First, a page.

Supreme Court to Decide Epic 10-Year Copyright Infringement Case
UPDATE: Oral arguments are scheduled for October 7, 2020. Due to COVID-19, oral arguments will be conducted by phone. A live feed of the argument will be available at c-span.org and a recording will later be posted to the Supreme Court’s website. A decision is expected by the end of the Court term in June 2021.
The “copyright lawsuit of the decade” is finally coming to a conclusion, as the U.S. Supreme Court granted certiorari to Google LLC v. Oracle America, Inc. The Court’s decision is immensely important to the computer software industry since the Court will decide if a software application programming interface (API) is protected by copyright. The Court may, for the first time in 25 years, address the copyright fair use doctrine by deciding if use of an API is a fair use. This case has a long and convoluted history, but it started in 2010 when Oracle sued Google, alleging that Google committed patent and copyright infringement by using Java application programming interface declarations in its Android platform. The patent claims were resolved, leaving the copyright infringement claim. After several rounds of decisions, the U.S. Court of Appeals for the Federal Circuit held that APIs were protected by copyright and that Google’s use of them did not constitute fair use. Google appealed to the Supreme Court seeking reversal of those decisions.
The origins of the dispute date back to the mid-2000s when Google was developing the Android mobile operating system. At that time, Sun Microsystems owned the Java programming language and made it available for developers to use without a license. The Java language includes the Java application programming interface, which consists of libraries of pre-written code for routine functions. Each set of code is labelled with a declaration. Developers use the declarations to access and run the code in their software. The declarations make it easier for developers to write software because they spare developers the tedium of writing new code each time a routine function is needed. Google used the Java language to develop libraries of code for developers to use in creating applications to run on the Android system. To allow developers to use their existing Java programing knowledge, Google copied the syntax and structure of the declarations exactly, but authored its own implementing code. As a result, 3% of the code in the Java and Google libraries were identical.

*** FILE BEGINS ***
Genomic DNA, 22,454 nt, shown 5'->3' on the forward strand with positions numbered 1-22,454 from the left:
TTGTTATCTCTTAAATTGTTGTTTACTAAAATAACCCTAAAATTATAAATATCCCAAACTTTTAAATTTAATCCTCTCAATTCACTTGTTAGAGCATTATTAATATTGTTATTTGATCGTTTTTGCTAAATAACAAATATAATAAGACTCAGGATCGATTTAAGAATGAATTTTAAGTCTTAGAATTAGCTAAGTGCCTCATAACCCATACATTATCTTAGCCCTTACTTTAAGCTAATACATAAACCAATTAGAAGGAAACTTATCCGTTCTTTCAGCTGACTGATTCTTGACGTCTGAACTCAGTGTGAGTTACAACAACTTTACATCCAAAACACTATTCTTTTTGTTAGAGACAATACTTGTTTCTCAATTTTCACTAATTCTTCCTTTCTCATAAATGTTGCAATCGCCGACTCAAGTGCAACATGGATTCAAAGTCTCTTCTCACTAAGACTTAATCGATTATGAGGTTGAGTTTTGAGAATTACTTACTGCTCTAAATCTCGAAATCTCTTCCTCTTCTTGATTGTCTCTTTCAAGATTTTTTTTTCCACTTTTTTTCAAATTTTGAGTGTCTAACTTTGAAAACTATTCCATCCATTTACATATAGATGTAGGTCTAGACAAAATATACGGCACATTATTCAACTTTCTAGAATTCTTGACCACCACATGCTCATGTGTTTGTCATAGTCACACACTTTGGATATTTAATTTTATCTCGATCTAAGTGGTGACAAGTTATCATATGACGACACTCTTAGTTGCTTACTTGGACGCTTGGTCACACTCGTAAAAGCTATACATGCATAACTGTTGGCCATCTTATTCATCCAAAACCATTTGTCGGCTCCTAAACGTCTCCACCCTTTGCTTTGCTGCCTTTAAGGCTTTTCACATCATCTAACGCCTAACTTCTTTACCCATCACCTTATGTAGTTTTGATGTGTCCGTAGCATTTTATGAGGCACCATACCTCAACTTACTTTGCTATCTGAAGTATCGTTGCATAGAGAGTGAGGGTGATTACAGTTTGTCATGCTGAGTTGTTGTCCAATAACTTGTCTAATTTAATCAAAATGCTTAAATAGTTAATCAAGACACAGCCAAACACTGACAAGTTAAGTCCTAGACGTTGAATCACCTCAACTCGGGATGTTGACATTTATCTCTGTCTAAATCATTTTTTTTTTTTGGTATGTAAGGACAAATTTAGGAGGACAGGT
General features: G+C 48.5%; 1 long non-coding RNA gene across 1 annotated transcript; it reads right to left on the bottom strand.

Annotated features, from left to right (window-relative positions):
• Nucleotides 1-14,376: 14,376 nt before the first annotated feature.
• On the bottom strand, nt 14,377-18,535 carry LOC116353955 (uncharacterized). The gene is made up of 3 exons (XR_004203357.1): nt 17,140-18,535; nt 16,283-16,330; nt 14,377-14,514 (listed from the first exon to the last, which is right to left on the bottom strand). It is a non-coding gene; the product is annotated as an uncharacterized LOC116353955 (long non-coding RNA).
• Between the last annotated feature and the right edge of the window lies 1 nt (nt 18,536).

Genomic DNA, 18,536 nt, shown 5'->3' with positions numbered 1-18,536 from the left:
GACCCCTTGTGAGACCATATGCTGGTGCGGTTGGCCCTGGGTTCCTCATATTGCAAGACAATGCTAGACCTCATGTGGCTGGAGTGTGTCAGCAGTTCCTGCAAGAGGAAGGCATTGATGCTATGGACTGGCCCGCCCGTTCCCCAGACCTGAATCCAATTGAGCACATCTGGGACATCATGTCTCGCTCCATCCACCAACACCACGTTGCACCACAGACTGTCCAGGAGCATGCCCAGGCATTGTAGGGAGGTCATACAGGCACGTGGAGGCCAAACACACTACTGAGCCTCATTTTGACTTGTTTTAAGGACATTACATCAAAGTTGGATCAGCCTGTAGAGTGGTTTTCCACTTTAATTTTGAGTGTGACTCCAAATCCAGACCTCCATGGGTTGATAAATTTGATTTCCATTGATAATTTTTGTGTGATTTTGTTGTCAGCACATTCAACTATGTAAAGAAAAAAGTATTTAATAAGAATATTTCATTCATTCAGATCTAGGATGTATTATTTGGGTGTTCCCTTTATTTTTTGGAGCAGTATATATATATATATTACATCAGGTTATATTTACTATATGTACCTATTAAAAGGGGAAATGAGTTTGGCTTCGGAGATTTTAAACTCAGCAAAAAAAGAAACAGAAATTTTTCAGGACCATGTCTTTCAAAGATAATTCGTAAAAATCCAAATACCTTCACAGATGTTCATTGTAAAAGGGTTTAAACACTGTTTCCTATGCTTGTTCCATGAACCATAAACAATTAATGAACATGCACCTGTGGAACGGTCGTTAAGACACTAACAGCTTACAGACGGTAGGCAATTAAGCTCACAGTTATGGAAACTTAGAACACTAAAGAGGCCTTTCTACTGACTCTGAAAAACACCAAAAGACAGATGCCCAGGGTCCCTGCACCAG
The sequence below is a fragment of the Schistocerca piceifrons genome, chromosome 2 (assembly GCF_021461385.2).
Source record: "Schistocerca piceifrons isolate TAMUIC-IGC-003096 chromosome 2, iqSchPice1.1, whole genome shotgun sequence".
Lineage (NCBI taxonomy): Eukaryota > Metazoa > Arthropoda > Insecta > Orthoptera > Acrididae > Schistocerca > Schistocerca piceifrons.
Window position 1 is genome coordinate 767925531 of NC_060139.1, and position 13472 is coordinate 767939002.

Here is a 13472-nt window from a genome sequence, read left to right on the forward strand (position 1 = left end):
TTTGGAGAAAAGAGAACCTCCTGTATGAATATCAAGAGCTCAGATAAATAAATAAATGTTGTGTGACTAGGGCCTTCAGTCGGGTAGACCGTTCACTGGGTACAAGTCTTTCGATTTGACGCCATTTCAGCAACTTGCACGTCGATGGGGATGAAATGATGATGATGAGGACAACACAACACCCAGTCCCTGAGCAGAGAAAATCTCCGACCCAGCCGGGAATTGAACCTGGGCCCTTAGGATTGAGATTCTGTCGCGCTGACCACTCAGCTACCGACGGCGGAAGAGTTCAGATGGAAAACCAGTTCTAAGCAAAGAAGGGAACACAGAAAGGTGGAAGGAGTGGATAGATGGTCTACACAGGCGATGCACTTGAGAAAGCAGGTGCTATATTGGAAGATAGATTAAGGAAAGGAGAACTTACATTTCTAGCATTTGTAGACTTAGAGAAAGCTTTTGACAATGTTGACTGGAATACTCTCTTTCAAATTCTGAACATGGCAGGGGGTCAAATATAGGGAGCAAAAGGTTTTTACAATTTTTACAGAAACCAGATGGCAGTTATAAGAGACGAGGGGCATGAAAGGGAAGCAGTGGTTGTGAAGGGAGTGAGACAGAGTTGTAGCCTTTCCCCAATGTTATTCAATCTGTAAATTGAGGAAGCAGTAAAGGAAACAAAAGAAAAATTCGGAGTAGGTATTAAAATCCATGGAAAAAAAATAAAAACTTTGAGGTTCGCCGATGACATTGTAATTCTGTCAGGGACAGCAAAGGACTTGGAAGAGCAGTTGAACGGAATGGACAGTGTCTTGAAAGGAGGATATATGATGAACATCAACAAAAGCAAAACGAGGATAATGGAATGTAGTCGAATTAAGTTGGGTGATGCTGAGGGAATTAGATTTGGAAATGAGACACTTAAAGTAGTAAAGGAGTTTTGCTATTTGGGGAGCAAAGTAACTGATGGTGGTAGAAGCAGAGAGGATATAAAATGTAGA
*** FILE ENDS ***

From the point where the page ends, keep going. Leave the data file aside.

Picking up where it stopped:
The Supreme Court will decide if the Java interface declarations are protected by copyright. The U.S. Copyright Act grants copyright protection to original works of authorship, which includes software code. However, Section 102(b) of the Copyright Act expressly excludes methods of operation and ideas from copyright protection. However, a work of authorship merges into the idea and is ineligible for copyright protection if there is only one way to express the idea. Federal appeals courts reach differing conclusions about how these doctrines apply to methods of operation embodied in computer code. Some courts hold that no copyright protection is available for methods of operation in computer code. Other courts protect methods of operation if the method could have been written differently and still performs the same purpose. Yet, other courts dissect the software to determine the protectable and non-protectable components and then evaluate if the protectable components were copied. The Supreme Court will resolve this issue by addressing if, and to what extent, software APIs constitute copyrightable expression. If the Court holds that APIs are protected by copyright, the Court will decide if their use in new applications constitutes fair use. The Court’s ruling on fair use will be the first time since 1994 that the Court has addressed the fair use issue in any case.
The current circuit split in this area has made it difficult for developers and others in the software industry to know which tools they can freely use, and the extent to which their own work is protected under copyright laws. The Supreme Court’s decision will resolve these issues and provide much needed clarity. We plan to monitor this case and post an updated article when the Supreme Court issues its opinion, likely by the end of June 2020.
This article is provided for general information and should not be relied upon as legal advice for a specific situation. If you are in need of specific advice or legal representation, please do not hesitate to contact us.
©2019 Bea & VandenBerk